No foul play suspected, but day care temporarily shut down after infant's death

Author:
Publish date:
Image placeholder title

The death of an infant at a central Minnesota home day care prompted state regulators to temporarily shut down the facility.

Last Thursday, the Baxter Police Department responded to a report of an unresponsive 3-month-old at a child care facility run by Kimberly J. Opay and Jerry A. Opay III, the Brainerd Dispatch reports. The infant was taken to the hospital but died despite lifesaving efforts, the paper reports.

According to the Star Tribune, the child's parents said they'd taken the girl, Brooklyn Tramm, to the doctor earlier in the week after the Opays alerted them to cold symptoms and possible breathing difficulties.

License temporarily suspended

No foul play is suspected in the girls' death, but the Minnesota Department of Human Services issued a temporary order of immediate suspension Tuesday (see the document here) – meaning the day care can not be open and operating until the order is reversed.

 The DHS licensing website shows the Baxter day care as being suspended. (Photo: Department of Human Services licensing lookup)

The DHS licensing website shows the Baxter day care as being suspended. (Photo: Department of Human Services licensing lookup)

The order says Crow Wing County Community Services received a report that the day care may have "failed to follow sudden unexpected infant death (SUID) reduction requirements."

Privacy laws prevent the department from including details about what happened, or saying whether the suspension was tied to the 3-month-old's death. But the order says that "due to the serious nature" of the report, county community services "cannot ensure the safety of the persons served" in the program.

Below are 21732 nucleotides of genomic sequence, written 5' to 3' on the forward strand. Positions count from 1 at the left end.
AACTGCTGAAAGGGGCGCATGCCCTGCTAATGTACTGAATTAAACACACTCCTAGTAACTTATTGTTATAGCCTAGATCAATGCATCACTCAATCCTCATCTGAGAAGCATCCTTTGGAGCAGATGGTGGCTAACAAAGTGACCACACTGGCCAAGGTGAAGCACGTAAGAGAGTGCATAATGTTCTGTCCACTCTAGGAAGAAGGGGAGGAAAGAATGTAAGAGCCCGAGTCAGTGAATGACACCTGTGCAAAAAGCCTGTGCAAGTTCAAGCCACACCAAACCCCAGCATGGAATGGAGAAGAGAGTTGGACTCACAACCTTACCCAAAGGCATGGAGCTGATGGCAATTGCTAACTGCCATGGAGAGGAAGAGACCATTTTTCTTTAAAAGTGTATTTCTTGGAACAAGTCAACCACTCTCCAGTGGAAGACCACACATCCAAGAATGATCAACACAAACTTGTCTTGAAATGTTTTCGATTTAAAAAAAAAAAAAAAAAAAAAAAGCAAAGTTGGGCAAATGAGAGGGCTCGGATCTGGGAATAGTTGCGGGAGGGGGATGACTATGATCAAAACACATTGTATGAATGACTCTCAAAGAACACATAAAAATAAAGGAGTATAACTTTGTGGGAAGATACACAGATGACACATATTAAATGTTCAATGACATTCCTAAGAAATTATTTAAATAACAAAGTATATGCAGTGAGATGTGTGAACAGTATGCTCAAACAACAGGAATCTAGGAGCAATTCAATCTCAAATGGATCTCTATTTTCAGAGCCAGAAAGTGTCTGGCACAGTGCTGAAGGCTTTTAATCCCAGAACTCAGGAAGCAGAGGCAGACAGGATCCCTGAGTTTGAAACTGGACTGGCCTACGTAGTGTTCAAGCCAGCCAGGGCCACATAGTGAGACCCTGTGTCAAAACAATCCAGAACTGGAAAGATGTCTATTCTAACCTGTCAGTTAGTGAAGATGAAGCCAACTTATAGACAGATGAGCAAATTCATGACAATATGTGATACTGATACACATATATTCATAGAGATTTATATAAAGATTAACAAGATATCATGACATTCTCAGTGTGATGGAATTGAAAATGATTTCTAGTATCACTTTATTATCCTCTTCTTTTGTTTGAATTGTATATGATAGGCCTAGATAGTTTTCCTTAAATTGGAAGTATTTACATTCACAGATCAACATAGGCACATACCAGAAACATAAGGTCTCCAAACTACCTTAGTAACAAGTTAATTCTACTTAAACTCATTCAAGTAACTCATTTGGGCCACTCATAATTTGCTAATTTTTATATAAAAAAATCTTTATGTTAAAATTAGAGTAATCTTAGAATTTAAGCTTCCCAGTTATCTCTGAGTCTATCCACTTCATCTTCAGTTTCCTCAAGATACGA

Minnesota statutes lay out requirements for reducing the risk of that happening, including:

  • Putting the infant only on its back to sleep, unless directed otherwise by a physician;
  • Having a firm mattress with a fitted sheet;
  • Not placing a swaddled infant down to sleep, unless directed by the parents or guardians (and if the child meets other conditions).

According to Valley News Live, the state says there have been two deaths at licensed Minnesota child care facilities this year.

The owners of the Baxter day care can appeal within five days of receiving the suspension order, but can't operate until it's resolved.

Audit finds issues with MN child care

Earlier this year, a federal audit found that, although the Minnesota Department of Human Services conducted required inspections on these facilities, it didn’t actually make sure providers were complying with state licensing requirements.

The reason? “Because the inspectors were responsible for too many providers, resulting in high caseloads and limiting the amount of time spent on each inspection,” the report said.

Next Up

Related

Day care provider faces manslaughter charges over baby's death

An Eagan woman faces criminal charges, including two counts of manslaughter, over last summer's death of a three-month-old who was in her care. Authorities say the baby was put down for a nap and died of asphyxiation. The provider was licensed to care for 12 children but had 20 in her home at the time.

2 Twin Cities child-care providers where infants died shut down by state

Public records reveal that two child-care centers that failed to follow safe-sleep practices where infants died this year have been shut down by state regulators. A Carver County licensing inspector has also been found at fault for not following through on sanctions in one of the cases, which was discovered just days before an infant's death.